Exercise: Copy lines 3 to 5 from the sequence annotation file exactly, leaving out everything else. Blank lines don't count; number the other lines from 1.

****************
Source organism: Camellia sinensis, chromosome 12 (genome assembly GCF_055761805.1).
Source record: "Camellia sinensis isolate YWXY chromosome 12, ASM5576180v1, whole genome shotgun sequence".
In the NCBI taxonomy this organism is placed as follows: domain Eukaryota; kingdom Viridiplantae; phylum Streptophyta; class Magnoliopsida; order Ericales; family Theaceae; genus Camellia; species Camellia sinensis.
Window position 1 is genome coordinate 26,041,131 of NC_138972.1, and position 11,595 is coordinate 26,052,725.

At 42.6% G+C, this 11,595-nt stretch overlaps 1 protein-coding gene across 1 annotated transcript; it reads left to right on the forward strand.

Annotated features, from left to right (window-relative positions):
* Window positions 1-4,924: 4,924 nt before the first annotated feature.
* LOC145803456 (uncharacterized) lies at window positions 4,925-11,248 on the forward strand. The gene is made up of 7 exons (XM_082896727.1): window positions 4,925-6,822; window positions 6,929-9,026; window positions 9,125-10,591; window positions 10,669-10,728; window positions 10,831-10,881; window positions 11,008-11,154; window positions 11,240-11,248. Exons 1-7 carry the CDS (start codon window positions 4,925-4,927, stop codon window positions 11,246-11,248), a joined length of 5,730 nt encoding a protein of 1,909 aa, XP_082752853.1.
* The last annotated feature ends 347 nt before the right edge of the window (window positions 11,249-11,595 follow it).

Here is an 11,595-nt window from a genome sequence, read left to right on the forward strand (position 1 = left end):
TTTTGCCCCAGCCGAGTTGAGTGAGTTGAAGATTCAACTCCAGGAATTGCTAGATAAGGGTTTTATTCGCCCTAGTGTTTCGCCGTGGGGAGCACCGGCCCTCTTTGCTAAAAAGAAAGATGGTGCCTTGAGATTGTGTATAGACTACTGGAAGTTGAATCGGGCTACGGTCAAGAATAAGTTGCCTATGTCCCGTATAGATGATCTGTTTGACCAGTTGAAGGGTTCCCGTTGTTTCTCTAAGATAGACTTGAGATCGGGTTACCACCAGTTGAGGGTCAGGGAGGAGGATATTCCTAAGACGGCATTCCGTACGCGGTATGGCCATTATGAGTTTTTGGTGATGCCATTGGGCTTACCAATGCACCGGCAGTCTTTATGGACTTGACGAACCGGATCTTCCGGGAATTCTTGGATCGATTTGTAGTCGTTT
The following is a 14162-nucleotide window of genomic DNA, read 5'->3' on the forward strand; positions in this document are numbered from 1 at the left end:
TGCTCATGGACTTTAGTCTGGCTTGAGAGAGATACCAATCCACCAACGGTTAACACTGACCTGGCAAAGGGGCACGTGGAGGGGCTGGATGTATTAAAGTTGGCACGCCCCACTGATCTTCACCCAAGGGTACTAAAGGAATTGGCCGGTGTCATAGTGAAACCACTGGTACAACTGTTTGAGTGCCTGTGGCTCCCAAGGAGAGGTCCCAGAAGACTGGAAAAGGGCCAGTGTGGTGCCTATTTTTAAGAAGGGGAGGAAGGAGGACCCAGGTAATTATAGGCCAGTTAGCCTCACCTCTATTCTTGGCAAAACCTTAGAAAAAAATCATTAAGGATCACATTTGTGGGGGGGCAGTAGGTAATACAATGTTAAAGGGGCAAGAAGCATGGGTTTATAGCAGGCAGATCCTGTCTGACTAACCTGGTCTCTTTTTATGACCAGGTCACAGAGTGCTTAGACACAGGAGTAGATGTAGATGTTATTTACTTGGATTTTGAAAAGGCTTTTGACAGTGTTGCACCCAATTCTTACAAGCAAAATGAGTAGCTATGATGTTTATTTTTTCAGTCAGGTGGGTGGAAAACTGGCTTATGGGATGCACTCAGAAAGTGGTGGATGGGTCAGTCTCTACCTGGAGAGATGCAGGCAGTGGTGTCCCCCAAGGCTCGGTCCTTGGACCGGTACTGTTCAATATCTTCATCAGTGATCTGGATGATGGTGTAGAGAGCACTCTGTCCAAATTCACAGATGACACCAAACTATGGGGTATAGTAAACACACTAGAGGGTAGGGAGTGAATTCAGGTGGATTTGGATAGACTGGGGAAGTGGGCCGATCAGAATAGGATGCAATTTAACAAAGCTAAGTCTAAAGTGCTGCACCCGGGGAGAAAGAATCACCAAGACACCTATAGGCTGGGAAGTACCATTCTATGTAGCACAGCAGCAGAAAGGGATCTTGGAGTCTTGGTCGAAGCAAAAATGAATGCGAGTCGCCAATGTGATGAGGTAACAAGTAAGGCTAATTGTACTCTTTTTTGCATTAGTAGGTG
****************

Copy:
In the NCBI taxonomy this organism is placed as follows: domain Eukaryota; kingdom Viridiplantae; phylum Streptophyta; class Magnoliopsida; order Ericales; family Theaceae; genus Camellia; species Camellia sinensis.
Window position 1 is genome coordinate 26,041,131 of NC_138972.1, and position 11,595 is coordinate 26,052,725.

At 42.6% G+C, this 11,595-nt stretch overlaps 1 protein-coding gene across 1 annotated transcript; it reads left to right on the forward strand.